Can my family come with me to my appointment?
Yes, your family is welcome to join you. We also offer a play area for kids. However, There may be exceptions when your provider needs to speak with you alone, and we need your permission before family members may accompany you in the exam room.
Does RRC share information about my treatment with others?
By federal law, information may only be shared with other parties after you have given signed permission, or from a court order signed by judge.
Am I required to disclose to anyone the medications prescribed to me at RRC?
No. You alone decide what information to share with others.
What should I expect for my first visit?
Before you come to your first visit, gather some important documents. At your first visit with us, we ask that you bring a photo ID, your insurance card if you have one, and that you arrive 15 minutes before your scheduled appointment to complete initial paperwork. Your first appointment will last approximately 1.5 hours.
How often am I required to attend RRC Recovery Education meetings? Do I need to attend NA or AA meetings?
While your treatment plan requires at least one meeting per month at our facility, we encourage you to regularly participate not only in the meetings required at RRC locations, but 12 step recovery meetings in your community as well. Lasting recovery is achieved by actively addressing the whole person – body, mind, and spirit.
How long does my treatment last?
An individualized treatment plan will be established specifically for you, so the length of treatment depends on each patient. It is not unusual for treatment plans to be adjusted over time based upon new clinical information.
Will RRC providers treat my other medical conditions?
All of our providers are fully qualified medical practitioners who are able to address virtually any of your healthcare needs. Referrals are available when necessary.
Why do I have to come to the center every week?
Most treatment plans require consistent visits to assure compliance and proper treatment acclimation.
How do I know you understand my addiction?
Each member of our staff is intimately familiar with the 12-step recovery program. This gives them a unique understanding of addiction and, more importantly, recovery. Most RRC providers are board certified addictionologists.
Why must I have drug screens?
Drug screening is a valuable tool that our physicians use for two primary purposes: to monitor medication levels and assure treatment compliance.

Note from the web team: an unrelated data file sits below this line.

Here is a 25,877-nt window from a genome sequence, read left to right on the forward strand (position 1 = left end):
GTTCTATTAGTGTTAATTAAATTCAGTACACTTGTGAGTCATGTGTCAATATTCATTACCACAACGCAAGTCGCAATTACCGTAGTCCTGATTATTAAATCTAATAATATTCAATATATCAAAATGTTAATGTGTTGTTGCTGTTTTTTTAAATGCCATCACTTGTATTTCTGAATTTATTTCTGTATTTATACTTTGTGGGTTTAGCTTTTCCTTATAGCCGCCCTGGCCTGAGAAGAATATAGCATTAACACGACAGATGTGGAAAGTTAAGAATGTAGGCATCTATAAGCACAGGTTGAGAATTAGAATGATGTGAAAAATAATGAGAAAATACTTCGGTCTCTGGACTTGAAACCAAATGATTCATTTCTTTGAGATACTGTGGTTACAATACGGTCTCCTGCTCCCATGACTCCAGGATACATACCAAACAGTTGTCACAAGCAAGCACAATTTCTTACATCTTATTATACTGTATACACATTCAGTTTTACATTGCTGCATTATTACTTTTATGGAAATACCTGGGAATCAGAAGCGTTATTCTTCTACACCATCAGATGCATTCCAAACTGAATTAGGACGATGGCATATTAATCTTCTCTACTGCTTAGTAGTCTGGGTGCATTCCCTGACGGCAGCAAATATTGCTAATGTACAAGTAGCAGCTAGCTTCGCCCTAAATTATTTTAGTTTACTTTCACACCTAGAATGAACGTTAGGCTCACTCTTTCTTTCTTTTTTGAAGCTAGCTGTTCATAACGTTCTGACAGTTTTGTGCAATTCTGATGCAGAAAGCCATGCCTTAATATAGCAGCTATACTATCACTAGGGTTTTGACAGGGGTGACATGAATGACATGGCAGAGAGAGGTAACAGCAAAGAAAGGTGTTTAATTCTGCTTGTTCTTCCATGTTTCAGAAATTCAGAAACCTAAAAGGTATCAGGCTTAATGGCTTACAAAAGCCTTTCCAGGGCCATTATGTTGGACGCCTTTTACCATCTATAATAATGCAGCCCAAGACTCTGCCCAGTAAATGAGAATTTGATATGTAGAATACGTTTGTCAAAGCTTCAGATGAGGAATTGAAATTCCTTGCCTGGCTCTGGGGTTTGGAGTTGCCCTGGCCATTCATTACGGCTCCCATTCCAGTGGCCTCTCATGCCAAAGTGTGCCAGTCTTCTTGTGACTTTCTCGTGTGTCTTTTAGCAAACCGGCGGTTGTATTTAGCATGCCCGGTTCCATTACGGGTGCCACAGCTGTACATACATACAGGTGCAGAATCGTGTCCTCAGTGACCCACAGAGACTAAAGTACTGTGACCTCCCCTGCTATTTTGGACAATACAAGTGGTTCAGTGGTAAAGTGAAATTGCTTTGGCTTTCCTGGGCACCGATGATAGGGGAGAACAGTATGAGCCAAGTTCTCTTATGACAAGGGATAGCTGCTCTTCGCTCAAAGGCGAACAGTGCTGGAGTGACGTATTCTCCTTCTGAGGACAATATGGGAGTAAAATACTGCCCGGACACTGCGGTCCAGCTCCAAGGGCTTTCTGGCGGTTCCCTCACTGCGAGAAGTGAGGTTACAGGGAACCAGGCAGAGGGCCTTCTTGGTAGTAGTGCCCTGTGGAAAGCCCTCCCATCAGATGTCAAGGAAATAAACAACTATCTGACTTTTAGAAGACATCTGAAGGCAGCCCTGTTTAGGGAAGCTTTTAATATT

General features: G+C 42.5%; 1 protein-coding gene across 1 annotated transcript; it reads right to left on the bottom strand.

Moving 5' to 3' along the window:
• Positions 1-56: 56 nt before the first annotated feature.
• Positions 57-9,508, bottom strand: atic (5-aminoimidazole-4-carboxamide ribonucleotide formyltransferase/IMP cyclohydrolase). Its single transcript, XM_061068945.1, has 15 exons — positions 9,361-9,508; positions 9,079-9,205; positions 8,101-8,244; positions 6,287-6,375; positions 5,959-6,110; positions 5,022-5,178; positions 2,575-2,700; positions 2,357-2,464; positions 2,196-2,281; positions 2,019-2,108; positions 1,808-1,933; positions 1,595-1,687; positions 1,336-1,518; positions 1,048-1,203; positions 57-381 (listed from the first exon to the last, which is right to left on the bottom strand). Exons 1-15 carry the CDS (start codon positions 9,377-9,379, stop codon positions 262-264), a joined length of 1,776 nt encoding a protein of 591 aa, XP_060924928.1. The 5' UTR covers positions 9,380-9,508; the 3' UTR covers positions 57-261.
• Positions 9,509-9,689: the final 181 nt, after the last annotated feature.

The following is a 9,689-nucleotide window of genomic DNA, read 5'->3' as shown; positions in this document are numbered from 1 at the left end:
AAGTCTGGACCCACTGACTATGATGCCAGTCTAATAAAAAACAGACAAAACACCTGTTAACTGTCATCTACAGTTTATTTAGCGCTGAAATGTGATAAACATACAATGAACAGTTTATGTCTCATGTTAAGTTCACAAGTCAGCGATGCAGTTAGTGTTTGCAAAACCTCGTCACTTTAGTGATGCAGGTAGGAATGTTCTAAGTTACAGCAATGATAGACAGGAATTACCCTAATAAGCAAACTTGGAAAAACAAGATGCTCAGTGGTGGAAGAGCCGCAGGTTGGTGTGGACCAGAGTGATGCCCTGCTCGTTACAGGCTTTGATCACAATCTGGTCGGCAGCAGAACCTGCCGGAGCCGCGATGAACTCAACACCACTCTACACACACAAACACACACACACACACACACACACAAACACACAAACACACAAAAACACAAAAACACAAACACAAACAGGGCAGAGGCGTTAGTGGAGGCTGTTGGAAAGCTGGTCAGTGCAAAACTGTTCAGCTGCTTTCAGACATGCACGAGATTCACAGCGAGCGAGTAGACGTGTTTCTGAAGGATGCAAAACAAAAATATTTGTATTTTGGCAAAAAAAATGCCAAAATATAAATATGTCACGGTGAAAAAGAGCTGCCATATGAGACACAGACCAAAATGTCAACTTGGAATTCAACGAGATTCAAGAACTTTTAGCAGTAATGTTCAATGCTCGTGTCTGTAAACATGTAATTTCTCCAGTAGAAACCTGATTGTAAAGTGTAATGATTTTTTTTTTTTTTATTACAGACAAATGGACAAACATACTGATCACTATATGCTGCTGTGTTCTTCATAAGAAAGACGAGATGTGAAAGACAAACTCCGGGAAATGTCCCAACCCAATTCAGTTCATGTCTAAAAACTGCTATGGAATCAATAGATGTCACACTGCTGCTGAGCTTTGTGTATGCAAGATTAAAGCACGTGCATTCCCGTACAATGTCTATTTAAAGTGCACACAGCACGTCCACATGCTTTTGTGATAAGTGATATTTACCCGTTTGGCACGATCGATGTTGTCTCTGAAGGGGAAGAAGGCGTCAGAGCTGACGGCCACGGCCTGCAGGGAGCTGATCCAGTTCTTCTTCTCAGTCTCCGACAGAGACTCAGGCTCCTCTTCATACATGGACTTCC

What if I can’t make it to my scheduled appointment?
Provided that you call to reschedule, we will be happy to make a new appointment for you at a later time.
Can my minor child receive treatment?
All RRC patients must be at least 18 years of age.
Will you accept my insurance?
We do not accept insurance payments for office visits, however, we will provide you with the necessary documentation required if your insurance covers the cost of your medications. Some insurances will also reimburse you personally, if you submit a claim. While we are unable to submit these claims on your behalf, we will assist you should you chose to request reimbursement from your insurance.
Will my insurance pay for my medication?
Most insurance carriers will pay for all or a part of your medications. If necessary, RRC staff will assist you in filing the required paper work.
What other forms of payment does RRC accept?
We accept cash, check, money order, debit cards, and major credit cards. What if I can’t pay for my visit? The policy of RRC is to require full payment for services at the time they are given.
Can a payment be made over the phone?
For security reasons, payments are only accepted in person.
What is Suboxone© and how does it work?
Suboxone© (buprenorphine + naloxone) has been approved for the treatment of opiate dependence. It is actually two drugs in one. Buprenorphine – This is the active ingredient in Suboxone. Buprenorphine is a partial opioid agonist, meaning it can both activate and block opiate receptors, depending on the clinical situation. Naloxone – This drug is an opiate antagonist, meaning it blocks the effects of opiates.
How does Suboxone© help beat opiate addiction?
When opiates are taken into the body, they attach to receptors in the brain, causing dopamine release and euphoria. When Suboxone is taken, the buprenorphine attaches to the receptors in the brain once occupied by opiates. Because the receptors are no longer empty, withdrawal symptoms diminish.